500 Days Of Film Reviews Horror Film, Veronica, Starring Sandra Escacena
Madrid, 1991. When 15 year old Veronica (Sandra Escacena) and her two friends experiment with an Ouija board during a solar eclipse, they have no idea who they are communicating with or what evil they have let loose.
Is It Any Good?
Following its Netflix release, Conjuring-style tale, Veronica, was quickly labeled as the scariest movie of the year. With Rec’s Paco Plaza at the helm, you certainly wouldn’t bet against this being the case.
Very (very) loosely based on a true story, Veronica is an effective little horror with a smattering of jump scares and well-earned chills. Yet, while I enjoyed Plaza’s film very much, I didn’t find it particularly scary. However, I am a seasoned horror fan and fear that I have become irreparably desensitised.
Plaza understands that horror movies work best when we care about the characters involved. As a result, he takes time in introducing us to Veronica and is careful to keep his story focused on her experiences.
The film’s success, therefore, rests almost entirely upon the shoulders of Sandra Escacena. Fortunately, she is more than up to the challenge. Escacena is superb - portraying Veronica’s vulnerability and her fear - all the while making us wonder if the evil is only in her mind.
Following the death of her father, Veronica is responsible for her three younger siblings - two sisters and a brother - while her mother (played by Ana Torrent) works all hours in a nearby bar. We sense Veronica’s overwhelming loneliness and understand why she would wish to contact her father via the Ouija board.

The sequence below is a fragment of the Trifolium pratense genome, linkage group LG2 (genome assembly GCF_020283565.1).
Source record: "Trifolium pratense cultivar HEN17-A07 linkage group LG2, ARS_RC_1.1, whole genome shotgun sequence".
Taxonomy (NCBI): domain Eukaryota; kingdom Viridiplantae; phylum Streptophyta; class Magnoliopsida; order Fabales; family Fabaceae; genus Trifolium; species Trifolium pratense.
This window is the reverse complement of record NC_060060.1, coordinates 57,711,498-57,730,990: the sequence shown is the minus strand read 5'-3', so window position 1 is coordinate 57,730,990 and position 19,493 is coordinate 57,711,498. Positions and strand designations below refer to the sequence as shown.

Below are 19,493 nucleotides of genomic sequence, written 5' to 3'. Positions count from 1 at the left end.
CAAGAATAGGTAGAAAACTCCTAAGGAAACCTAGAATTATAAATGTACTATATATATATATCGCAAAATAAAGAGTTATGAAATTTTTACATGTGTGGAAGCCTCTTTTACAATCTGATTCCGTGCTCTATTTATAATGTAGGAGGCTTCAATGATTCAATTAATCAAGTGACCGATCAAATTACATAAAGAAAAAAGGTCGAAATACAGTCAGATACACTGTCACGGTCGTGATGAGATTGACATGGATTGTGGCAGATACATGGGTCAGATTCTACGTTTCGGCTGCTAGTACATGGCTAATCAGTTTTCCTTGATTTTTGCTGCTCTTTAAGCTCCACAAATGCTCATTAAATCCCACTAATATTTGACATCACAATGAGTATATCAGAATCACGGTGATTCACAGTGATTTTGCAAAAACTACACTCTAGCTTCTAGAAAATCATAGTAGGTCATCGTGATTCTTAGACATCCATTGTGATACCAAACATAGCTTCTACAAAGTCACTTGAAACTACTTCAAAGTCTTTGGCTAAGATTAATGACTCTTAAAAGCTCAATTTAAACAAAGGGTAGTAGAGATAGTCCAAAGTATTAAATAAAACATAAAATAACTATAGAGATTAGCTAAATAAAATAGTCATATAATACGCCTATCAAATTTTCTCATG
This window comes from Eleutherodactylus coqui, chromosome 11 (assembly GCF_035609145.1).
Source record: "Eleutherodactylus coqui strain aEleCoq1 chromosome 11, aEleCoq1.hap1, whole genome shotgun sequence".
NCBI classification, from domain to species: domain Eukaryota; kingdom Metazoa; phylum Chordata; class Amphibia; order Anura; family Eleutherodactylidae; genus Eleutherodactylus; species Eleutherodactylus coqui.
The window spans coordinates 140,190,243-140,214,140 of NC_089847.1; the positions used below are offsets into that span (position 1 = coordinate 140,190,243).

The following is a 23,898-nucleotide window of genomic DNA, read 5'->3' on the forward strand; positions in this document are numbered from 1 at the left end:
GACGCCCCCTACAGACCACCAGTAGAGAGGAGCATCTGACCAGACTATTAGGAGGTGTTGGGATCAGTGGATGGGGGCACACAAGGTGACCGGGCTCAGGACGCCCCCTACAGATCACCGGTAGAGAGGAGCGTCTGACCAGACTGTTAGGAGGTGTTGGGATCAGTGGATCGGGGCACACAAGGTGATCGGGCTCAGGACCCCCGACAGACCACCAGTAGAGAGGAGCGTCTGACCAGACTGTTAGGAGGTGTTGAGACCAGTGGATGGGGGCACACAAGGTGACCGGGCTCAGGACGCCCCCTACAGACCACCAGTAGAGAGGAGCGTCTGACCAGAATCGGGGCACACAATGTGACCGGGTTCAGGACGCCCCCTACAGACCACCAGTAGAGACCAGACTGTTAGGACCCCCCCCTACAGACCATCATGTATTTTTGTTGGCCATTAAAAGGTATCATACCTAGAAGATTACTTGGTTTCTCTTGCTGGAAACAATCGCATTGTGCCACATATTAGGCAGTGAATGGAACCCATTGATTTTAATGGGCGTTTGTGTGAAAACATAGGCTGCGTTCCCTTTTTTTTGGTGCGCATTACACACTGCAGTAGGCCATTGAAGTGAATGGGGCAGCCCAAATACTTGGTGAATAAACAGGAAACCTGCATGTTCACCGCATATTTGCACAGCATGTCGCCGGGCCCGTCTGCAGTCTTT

With this set-up, Plaza then explores several traditional horror tropes - including vulnerable kids, creepy nuns, strange happenings and possession. It is nothing that we haven’t seen before but it is, nonetheless, entertaining.
As the film progresses to its inevitable denouement, it is not these tropes (nor the evil shadowy figures) that scare us the most. It is, again thanks to Escacena’s brilliant performance, the battle for Veronica’s soul.
Few horror movies land their endings and Veronica doesn't quite fulfill its potential. However, Plaza’s film kept me engaged until the end because I was invested in Veronica and her siblings. After all, the more you care, the more you scare.
Have you seen Veronica?
If you have, what did you think of this film? Let me know by leaving me a comment in the box below or let’s talk horror movies over on Facebook or Twitter (@500DaysOfFilm).